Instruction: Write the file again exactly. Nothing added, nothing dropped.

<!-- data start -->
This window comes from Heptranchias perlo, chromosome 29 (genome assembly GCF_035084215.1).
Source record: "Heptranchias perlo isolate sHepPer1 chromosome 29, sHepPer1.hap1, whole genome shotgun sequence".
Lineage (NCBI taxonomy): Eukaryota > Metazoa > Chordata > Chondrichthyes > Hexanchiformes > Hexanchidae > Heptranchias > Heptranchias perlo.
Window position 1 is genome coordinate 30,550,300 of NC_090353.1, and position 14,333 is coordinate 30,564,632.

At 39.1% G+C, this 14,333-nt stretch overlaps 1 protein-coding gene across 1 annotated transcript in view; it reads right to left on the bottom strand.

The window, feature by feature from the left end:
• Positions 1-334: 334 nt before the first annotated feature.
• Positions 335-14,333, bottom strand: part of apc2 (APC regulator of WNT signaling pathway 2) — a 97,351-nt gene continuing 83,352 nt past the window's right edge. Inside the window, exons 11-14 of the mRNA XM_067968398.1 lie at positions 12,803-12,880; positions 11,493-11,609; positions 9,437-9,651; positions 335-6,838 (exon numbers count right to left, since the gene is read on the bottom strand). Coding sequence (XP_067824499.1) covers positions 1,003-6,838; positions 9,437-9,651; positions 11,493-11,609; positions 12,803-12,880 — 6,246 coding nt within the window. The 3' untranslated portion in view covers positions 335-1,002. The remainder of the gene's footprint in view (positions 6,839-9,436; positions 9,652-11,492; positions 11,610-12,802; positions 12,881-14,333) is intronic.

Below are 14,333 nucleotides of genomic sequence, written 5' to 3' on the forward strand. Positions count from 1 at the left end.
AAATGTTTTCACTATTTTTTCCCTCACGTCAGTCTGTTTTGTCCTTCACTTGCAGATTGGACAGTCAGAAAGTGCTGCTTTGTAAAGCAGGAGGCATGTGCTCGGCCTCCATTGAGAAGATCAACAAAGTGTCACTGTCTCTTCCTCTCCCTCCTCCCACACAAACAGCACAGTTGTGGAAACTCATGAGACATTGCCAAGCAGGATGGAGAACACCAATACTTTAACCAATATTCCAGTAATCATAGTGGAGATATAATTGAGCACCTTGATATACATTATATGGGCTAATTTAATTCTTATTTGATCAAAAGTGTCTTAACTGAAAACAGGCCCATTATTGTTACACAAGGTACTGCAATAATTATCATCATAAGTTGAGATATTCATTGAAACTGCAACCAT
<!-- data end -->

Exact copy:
This window comes from Heptranchias perlo, chromosome 29 (genome assembly GCF_035084215.1).
Source record: "Heptranchias perlo isolate sHepPer1 chromosome 29, sHepPer1.hap1, whole genome shotgun sequence".
Lineage (NCBI taxonomy): Eukaryota > Metazoa > Chordata > Chondrichthyes > Hexanchiformes > Hexanchidae > Heptranchias > Heptranchias perlo.
Window position 1 is genome coordinate 30,550,300 of NC_090353.1, and position 14,333 is coordinate 30,564,632.

At 39.1% G+C, this 14,333-nt stretch overlaps 1 protein-coding gene across 1 annotated transcript in view; it reads right to left on the bottom strand.

The window, feature by feature from the left end:
• Positions 1-334: 334 nt before the first annotated feature.
• Positions 335-14,333, bottom strand: part of apc2 (APC regulator of WNT signaling pathway 2) — a 97,351-nt gene continuing 83,352 nt past the window's right edge. Inside the window, exons 11-14 of the mRNA XM_067968398.1 lie at positions 12,803-12,880; positions 11,493-11,609; positions 9,437-9,651; positions 335-6,838 (exon numbers count right to left, since the gene is read on the bottom strand). Coding sequence (XP_067824499.1) covers positions 1,003-6,838; positions 9,437-9,651; positions 11,493-11,609; positions 12,803-12,880 — 6,246 coding nt within the window. The 3' untranslated portion in view covers positions 335-1,002. The remainder of the gene's footprint in view (positions 6,839-9,436; positions 9,652-11,492; positions 11,610-12,802; positions 12,881-14,333) is intronic.

Below are 14,333 nucleotides of genomic sequence, written 5' to 3' on the forward strand. Positions count from 1 at the left end.
AAATGTTTTCACTATTTTTTCCCTCACGTCAGTCTGTTTTGTCCTTCACTTGCAGATTGGACAGTCAGAAAGTGCTGCTTTGTAAAGCAGGAGGCATGTGCTCGGCCTCCATTGAGAAGATCAACAAAGTGTCACTGTCTCTTCCTCTCCCTCCTCCCACACAAACAGCACAGTTGTGGAAACTCATGAGACATTGCCAAGCAGGATGGAGAACACCAATACTTTAACCAATATTCCAGTAATCATAGTGGAGATATAATTGAGCACCTTGATATACATTATATGGGCTAATTTAATTCTTATTTGATCAAAAGTGTCTTAACTGAAAACAGGCCCATTATTGTTACACAAGGTACTGCAATAATTATCATCATAAGTTGAGATATTCATTGAAACTGCAACCAT